Grey: Don’t eat a bunch of candy, honey!

BSCKids: Besides “The Loud House”, name some of your other favorite characters you have voiced?

Tex: I’ve done guest roles on “Glitch Techs” and I play Astro on a show called “Super Wings” that my baby brother loves! I also play Fangbert on “Vampirina”!

Grey: I loved playing Vicky on “The Fairly Odd Parents” and Sam on “Danny Phantom”. I also have been the voice of Daphne on “Scooby-Doo” for over 20 years. And I’m the new Redhead on the Pirates of the Caribbean ride at Disneyland! Lots of redheads! Ha!

BSCKids: In one sentence, why should people tune in to watch “The Loud House”?

Tex: Watch “The Loud House” if you’d like to see a family that REALLY loves each other and sticks up for each other no matter what!

Grey: That was good, Tex. Same.

BSCKids: If you could guest star on one live action Nickelodeon show, which one would it be and why?

Tex: THE NEW “ALL THAT” SHOW! I have been a fan of sketch comedy forever and I make a ton of funny YouTube videos with different characters…wigs. I’m such a fan of “SNL” and Keenan Thompson. If would be AMAZING to do that show!

Grey: I don’t do live-action! Ha, I guess I’ll wait and see if Tex can get me a part on ALL THAT if his dream comes true!

Grey

BSCKids: You must love being able to work with your son. Is there anything you feel that you have to do a bit differently as a parent because you work together?

Grey: I have to be more prepared than I normally am, so I don’t set a bad example. I also have to watch my mouth a bit more…sometimes I’m naughty.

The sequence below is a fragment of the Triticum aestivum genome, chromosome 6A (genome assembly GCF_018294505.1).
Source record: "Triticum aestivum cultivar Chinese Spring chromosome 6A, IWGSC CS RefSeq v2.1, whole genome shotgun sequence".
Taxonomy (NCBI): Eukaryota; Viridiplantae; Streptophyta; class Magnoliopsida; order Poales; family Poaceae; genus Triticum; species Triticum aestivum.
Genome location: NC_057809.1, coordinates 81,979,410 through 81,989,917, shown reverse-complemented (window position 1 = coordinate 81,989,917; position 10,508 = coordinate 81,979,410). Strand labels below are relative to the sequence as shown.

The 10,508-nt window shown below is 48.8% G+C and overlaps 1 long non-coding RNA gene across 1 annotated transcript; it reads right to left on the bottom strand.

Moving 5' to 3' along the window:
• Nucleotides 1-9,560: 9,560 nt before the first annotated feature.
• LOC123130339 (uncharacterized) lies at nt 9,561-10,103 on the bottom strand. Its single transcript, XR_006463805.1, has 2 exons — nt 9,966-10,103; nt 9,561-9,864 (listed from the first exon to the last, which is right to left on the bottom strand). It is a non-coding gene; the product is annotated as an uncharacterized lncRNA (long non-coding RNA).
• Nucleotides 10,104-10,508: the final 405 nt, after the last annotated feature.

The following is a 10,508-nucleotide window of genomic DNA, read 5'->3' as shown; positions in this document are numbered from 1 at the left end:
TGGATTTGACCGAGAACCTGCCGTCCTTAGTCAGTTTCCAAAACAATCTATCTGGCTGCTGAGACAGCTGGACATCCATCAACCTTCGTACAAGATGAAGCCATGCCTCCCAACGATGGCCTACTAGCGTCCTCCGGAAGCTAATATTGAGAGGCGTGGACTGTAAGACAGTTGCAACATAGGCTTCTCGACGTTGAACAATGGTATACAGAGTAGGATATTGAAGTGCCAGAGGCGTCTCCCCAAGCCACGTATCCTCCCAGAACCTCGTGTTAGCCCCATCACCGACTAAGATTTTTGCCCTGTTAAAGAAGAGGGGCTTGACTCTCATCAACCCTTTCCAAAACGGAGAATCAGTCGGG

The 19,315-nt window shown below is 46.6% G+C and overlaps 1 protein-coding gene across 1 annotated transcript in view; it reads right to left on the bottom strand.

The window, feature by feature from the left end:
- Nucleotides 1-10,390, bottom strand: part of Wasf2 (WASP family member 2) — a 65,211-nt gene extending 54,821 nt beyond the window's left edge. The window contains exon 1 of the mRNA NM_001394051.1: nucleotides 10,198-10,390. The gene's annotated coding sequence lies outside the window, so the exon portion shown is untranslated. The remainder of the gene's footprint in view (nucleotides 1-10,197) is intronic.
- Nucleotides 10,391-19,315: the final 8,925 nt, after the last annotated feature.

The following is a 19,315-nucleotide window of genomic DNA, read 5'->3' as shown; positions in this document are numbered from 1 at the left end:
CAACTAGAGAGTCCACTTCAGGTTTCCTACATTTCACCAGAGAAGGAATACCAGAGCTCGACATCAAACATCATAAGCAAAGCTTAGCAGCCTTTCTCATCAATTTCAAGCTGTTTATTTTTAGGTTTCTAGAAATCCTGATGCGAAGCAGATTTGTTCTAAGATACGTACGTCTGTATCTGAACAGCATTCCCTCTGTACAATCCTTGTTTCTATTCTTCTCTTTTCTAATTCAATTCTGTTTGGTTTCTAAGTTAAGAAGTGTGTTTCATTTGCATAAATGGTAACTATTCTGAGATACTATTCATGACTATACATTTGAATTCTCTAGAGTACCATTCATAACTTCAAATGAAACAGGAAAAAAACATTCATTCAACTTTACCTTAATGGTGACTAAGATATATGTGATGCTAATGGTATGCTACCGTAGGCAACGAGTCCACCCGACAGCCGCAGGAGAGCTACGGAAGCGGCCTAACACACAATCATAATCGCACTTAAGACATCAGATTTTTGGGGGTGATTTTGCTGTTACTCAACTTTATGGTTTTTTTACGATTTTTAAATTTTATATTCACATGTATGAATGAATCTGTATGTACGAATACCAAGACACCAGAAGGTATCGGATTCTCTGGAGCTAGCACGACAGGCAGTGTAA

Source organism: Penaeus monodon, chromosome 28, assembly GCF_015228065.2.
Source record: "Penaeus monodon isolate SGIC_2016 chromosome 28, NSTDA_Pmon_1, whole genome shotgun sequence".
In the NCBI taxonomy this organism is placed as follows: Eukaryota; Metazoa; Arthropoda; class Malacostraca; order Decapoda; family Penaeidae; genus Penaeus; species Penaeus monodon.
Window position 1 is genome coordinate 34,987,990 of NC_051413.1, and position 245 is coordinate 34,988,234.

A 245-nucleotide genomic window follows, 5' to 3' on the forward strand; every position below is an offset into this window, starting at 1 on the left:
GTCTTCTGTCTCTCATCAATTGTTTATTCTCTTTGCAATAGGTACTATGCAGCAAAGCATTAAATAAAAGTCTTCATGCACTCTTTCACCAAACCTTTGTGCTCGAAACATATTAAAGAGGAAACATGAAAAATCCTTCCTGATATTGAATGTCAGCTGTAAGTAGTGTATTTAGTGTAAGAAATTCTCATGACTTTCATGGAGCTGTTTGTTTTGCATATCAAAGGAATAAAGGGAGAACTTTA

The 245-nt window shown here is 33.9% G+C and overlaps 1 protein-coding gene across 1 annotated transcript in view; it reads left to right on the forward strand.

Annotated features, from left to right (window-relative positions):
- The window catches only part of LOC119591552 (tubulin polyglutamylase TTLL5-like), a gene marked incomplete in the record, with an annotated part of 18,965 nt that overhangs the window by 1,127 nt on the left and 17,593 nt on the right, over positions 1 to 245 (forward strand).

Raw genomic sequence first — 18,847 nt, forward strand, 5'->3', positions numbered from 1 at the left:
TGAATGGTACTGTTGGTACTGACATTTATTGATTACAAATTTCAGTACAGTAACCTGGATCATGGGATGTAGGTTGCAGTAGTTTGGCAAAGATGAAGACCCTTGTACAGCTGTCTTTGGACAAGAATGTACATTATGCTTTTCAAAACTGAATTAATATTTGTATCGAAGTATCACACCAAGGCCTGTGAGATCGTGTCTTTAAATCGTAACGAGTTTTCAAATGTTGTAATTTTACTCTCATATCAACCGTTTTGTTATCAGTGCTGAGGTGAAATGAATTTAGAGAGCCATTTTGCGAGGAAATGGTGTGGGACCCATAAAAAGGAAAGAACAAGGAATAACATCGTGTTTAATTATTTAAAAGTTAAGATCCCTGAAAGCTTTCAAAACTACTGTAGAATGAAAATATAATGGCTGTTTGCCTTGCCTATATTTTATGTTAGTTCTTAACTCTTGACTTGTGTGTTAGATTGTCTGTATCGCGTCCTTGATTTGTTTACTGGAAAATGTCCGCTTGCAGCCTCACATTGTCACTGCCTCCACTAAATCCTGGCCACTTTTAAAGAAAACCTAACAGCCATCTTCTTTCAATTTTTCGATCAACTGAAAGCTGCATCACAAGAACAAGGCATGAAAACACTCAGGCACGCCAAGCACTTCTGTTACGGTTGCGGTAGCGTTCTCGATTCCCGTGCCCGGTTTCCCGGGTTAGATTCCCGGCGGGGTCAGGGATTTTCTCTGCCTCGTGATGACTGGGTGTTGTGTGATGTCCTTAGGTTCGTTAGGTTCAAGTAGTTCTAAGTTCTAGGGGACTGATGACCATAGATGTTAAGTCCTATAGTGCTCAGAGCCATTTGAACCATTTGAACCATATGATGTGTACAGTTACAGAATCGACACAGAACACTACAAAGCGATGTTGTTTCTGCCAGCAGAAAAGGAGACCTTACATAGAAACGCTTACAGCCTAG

BSCKids: How do you feel that Lola and Lana voices are different? Can you describe what it takes to go between the two of them? With Lily not really talking that much yet, do you actually get lines for her or more of you do what you feel the scene requires?

Grey: Thank goodness, they color-code the highlighter because it can get confusing! With Lily…I just say “poopoo” with different inflections depending on the scenario!

Tex

BSCKids: Do you feel like you have anything in common with Lincoln? How would you feel having 10 sisters of your own?

Tex: Well one thing I totally have in common with Lincoln is that the kid who plays Clyde is REALLY one of my REAL-LIFE best friends! HI ANDRE!

I would definitely not want 10 sisters. Two siblings is crazy enough!

BSCKids: How do you fit in the rest of your hobbies and school with the voice acting that you do?

Tex: Well my art is important to me. I’m constantly drawing and posting pics to my Instagram (@texhammond. Sorry! Shameless plug!) and I recently cut back playing video games to only a few hours on Saturdays, so I feel like I have enough time for homework, acting and drawing now! For a while, it was a little nuts…but its way better now! Balance!


Photo Credit: Deidrha Fahey

More Nick: Nickelodeon Embarks on New Direction with its Biggest, Most Wide-Ranging Content Slate Ever!

Originally published: Wednesday, March 20, 2019 at 8:21pm GMT.

Additional sources: The Hollywood Reporter (II); Deadline